Fortunately, the reverse is equally true. While our capacity to reinterpret our memories can be used to darken our perception of our present relationship, it can also be used to brighten it. One of the best ways to do this is to simply revisit our romantic memories to bring the positive emotions associated with them into our present conscious awareness.
Remembering our romantic history is really a way of reconnecting with our relationship at its best. It’s a way to make present, in the present moment, our relationship at its most loving and united. This process of remembering tenderises us towards each other and instils hope and positivity into our marriage. Even if we are presently experiencing a hard time, remembering, or reconnecting, with our love history, has an immediate impact in lifting our spirits and reminding us of all that we are capable of being together.
For Catholics, this sort of active remembering is second nature to us as it is central to our Sunday Mass experience. Christ commanded us to celebrate Mass “in memory of him”. And when we do, he literally, sacramentally, becomes physically present through the Eucharist.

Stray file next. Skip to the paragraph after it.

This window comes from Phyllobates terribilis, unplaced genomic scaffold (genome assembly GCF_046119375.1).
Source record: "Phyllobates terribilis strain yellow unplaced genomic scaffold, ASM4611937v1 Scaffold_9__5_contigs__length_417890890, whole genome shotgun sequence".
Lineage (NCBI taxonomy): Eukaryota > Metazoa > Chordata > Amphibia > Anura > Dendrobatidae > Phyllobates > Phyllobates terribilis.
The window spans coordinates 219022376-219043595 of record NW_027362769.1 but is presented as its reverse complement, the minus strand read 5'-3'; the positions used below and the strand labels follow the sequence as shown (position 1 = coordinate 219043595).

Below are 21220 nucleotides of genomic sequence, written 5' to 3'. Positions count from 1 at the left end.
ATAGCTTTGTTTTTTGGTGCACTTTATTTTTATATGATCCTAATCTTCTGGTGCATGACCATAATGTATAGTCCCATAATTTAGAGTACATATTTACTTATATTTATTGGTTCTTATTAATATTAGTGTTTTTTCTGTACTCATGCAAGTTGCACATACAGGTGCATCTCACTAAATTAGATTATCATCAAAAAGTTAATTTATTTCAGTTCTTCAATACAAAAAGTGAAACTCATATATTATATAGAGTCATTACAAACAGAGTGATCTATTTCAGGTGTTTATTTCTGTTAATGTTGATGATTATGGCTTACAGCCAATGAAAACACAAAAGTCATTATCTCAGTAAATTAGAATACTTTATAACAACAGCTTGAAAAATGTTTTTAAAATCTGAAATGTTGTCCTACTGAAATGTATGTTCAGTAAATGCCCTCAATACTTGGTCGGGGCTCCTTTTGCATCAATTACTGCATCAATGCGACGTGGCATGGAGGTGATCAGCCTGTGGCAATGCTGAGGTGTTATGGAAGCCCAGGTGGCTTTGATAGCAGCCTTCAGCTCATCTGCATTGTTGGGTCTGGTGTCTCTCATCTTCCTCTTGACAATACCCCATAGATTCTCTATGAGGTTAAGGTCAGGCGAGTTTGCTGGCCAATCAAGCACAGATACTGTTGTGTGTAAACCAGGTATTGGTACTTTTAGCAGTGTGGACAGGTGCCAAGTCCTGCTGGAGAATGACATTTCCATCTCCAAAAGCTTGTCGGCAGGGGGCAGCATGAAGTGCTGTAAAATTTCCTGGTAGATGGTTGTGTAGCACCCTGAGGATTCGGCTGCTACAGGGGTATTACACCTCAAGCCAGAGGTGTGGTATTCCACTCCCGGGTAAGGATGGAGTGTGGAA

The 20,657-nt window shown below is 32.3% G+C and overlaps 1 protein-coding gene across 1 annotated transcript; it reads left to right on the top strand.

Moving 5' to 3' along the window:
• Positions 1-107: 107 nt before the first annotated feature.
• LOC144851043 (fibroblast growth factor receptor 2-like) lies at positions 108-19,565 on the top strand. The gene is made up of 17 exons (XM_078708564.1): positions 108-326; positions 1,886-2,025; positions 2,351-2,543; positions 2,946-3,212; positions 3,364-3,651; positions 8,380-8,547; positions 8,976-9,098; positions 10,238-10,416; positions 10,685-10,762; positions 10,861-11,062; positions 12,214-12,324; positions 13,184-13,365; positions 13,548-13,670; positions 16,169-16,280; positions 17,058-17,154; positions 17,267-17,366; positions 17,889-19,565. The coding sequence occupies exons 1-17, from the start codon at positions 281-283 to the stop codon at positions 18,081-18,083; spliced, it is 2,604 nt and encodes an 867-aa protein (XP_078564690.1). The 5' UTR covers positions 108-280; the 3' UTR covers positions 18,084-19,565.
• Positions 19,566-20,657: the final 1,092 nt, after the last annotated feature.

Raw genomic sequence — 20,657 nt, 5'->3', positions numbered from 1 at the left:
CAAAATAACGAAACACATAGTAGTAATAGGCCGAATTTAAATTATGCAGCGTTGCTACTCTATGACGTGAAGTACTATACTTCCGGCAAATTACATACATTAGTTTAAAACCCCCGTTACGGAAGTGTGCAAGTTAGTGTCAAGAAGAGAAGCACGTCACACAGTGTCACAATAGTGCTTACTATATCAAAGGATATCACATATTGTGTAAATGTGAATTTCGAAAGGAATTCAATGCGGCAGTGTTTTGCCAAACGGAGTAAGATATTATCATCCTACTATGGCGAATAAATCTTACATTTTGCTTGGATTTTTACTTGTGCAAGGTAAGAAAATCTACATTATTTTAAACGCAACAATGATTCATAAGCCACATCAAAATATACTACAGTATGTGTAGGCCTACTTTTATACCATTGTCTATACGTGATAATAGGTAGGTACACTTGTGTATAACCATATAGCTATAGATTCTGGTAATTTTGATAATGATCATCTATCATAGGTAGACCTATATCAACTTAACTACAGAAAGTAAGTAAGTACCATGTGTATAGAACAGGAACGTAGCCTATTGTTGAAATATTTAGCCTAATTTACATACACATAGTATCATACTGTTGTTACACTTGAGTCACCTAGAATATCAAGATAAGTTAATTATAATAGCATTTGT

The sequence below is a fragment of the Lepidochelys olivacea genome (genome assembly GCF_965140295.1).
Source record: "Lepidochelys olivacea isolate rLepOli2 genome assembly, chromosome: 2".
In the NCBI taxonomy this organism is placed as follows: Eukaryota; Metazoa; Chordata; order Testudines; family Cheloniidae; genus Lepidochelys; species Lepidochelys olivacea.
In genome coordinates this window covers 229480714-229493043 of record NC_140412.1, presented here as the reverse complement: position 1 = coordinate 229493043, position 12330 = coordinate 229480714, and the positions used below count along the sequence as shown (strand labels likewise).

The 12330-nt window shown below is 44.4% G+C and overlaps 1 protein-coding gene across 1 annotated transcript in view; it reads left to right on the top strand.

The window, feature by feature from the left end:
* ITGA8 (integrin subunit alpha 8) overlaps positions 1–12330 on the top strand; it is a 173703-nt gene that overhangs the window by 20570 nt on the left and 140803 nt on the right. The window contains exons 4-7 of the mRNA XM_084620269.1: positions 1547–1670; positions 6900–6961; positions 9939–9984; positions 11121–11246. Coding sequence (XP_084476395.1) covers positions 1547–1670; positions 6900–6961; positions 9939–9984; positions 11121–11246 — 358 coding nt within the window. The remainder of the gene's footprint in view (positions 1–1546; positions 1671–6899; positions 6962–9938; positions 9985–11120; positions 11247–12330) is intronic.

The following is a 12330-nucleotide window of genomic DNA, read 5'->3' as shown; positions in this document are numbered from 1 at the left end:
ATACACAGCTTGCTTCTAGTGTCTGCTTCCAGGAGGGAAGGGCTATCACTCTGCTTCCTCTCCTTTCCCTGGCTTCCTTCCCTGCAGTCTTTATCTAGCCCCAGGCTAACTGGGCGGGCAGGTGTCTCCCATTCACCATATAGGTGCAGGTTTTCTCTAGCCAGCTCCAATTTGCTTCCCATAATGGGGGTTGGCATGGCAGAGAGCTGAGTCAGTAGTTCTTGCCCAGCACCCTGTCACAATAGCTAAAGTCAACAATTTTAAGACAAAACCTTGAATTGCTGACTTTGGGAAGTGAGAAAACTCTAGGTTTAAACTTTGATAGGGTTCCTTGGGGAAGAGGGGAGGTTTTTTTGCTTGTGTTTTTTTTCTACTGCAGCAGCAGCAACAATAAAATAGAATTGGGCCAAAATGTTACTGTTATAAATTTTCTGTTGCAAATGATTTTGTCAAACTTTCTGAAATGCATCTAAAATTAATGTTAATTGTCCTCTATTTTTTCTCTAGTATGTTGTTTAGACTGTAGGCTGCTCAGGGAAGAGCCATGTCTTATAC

In our previous column, we talked about the importance of the romantic atmosphere and how we can consciously and intentionally create it. One of the most effective ways to do this, is through the re-creation of our romantic memories, those times when we were at our most passionate and tender.
The powerful insight here is that the very act of remembering the past can change our emotional state in the present. It’s not just a nice thing to do occasionally, it’s a powerful way to wilfully manage our emotions away from hopelessness, despondency and self-pity. And if we are gripped by the destructive mental replaying of negative memories, consciously focussing on a positive memory helps to rebalance our emotional state to one of hope.
There are two simple strategies we use to help create a romantic atmosphere in our daily grind. Firstly, we recall a time in our relationship at its most romantic, when we were deeply attuned to each other. In our mind’s eye we relive the memory and savour the details for a few moments. Then we focus on our emotions and feelings now. Typically, we notice how have they been lifted by this simple act of remembering and that our desire for connection with each other has also increased… all by simply taking a moment to actively remember.
The second strategy we use is to consciously create a new romantic memory that we can tap into in the future. So, we each try to plan and execute (and that’s anything but easy in our hectic lives) an original romance event that will be a delight to the other and provide each of us with a new point of reference for the future when we need a bit of a romantic boost on an otherwise gloomy day.
We can spend our lives remembering the bad or the good about each other. Where we choose to direct our focus will make a world of difference.